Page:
• Technical Expert
• Statistical Expert
• “Significance” expert
• Retesting Expert
Defense testing and retesting
• (a) Upon motion, made with notice to the prosecution, a court
should permit the defense to inspect and test DNA evidence in the
prosecution’s possession or control. An affidavit in support of the
motion may be presented to the court ex parte.
• (b) The motion should specify the nature of any test to be
conducted, the name and qualifications of the expert designated to
conduct the test, the place of testing, and the evidence upon which
the test will be conducted.
• (c) The court should issue any orders necessary to make the
evidence to be inspected or tested available to the designated
expert and condition its order so as to preserve the integrity of the
material to be tested or inspected.
• (d) Prosecution monitoring of the preparation and testing should
not be permitted unless consumptive testing is involved
MOTION TO EXCLUDE DNA
• Expert is not qualified
• Expert did not actually do the testing
• Expert did not follow established protocols
• Expert knew expected results (Confirmation
• Insufficient data to support testimony
• Lab did not follow own protocols
• Testimony is irrelevant or outweighed by
prejudicial effect (403)
ABA DNA Standards for Trial
Expert testimony concerning DNA evidence,
including statistical estimates, should be admissible
if based on a valid scientific theory, a valid
technique implementing that theory, and testing
and interpretation properly applying that theory
A witness testifying about DNA evidence should be
qualified by knowledge, skill, training, or education
in those matters about which that witness testifies.
Presentation of expert testimony
An expert giving testimony concerning DNA
evidence should be asked to identify and explain
the theoretical and factual basis for any opinion
given and the reasoning upon which the opinion is
When DNA evidence is offered at trial, evidence
relevant to the reliability of that evidence, including
relevant evidence of laboratory error,
contamination, or sample mishandling, should also
• STR testing is extremely sensitive.
• Pay attention to sample integrity at every
• Most labs keep “unexpected results” or
• The strange case of the 'time travel' murder:
• Most Science uses “Blind” or “Double Blind”
• Analyst does not know which is key item
before giving interpretation.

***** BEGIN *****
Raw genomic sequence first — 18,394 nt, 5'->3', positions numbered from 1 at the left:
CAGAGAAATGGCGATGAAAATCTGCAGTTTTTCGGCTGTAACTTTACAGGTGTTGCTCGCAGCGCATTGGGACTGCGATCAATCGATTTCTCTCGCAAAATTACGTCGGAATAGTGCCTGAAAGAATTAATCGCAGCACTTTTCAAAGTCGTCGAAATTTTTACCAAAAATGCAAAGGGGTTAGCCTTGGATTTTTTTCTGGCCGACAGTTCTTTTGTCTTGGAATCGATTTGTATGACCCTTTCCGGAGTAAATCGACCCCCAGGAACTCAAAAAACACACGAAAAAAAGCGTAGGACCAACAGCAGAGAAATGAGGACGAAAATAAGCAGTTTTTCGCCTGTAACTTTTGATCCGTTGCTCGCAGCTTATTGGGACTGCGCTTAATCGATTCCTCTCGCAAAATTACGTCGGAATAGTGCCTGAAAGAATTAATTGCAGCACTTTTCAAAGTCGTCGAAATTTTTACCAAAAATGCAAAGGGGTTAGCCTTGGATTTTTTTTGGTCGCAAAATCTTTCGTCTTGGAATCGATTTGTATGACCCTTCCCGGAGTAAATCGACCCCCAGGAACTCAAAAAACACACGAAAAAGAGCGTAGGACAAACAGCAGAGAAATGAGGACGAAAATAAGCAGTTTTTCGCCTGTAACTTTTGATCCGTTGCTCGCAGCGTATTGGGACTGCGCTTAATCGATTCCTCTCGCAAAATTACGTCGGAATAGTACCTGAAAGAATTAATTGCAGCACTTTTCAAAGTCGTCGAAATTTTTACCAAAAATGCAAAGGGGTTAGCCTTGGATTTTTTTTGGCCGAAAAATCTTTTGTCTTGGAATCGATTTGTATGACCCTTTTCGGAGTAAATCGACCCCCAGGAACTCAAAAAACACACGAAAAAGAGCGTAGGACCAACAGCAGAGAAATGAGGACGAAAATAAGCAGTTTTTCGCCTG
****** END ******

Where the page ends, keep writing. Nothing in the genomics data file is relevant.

• In DNA, analysts typically know the expected
outcome or result.
• This is particularly a problem with mixtures.
The Prosecutor’s Fallacy
• “A DNA profile was recovered from the fingernail
clippings that cannot be ruled out as being the
Defendant’s DNA. According to the report, the
chance that the DNA profile recovered from the
fingernail clippings not being the Defendant’s is 1
• “Assuming only two contributors, the chance
that an unrelated person, chosen at random
from the general population, matches this minor
DNA profile is approximately 1 in every 550,000
Lies, Damn Lies and Statistics
• Must be able to give significance to findings
• Is the analyst qualified to explain?
• The “relative” problem
• What if statistics are low, relevant?
• Statistics do not take into account the error
rate of the lab, contamination, database
DNA-The Next Generation of Wrongful
• What Will They Look Like?
• Complex mixtures
• Degraded samples (Partial Profile
• DNA Database Hits)
• Touch DNA (Low Copy Number (Template) DNA)
• CODIS: There is no general acceptance by the
relevant scientific community as to an
appropriate methodology for assessing the
statistical significance of a cold hit DNA match.
OTHER LITIGATION STRATEGIES
• Motions in limine to limit the language of the
expert. Semantics matter.
• Cross Examine on failure to follow scientific
• Defense case:
-call expert on the scientific method
-Establish NAS Report as a learned treatise
Jury Instructions: “In assessing scientific
testimony, you should consider …
• Christopher Cosden (firstname.lastname@example.org) weekly
• Tebrugge Legal on Facebook:
• Blog: http://at4h71.blogspot.com
• Sarasota FACDL blog:
• Google Scholar
• Strengthening Forensic Science:
A Path Forward (2009)
• REFERENCE MANUAL ON SCIENTIFIC
• DNA for the DEFENSE BAR:
ABA Standards on DNA Evidence
• Covers collection of evidence, DNA testing,
pretrial matters, trial, databases.
• Scientific Working Group on DNA Analysis
• Includes members from FBI, FDLE, other State
• National Clearinghouse for Science, Technology and
the Law. NCSTL provides a forensic research database;
newsletter, resource pages, bibliographies.
• National Criminal Justice Reference Service:
• National Institute of Justice: “Legal Guide for the
Forensic Expert.” http://nij.gov/training/courses/law-
• Law 101: Legal Guide for the Forensic Expert
• Digging up Dirt on Experts
• Forensic Resources on the Web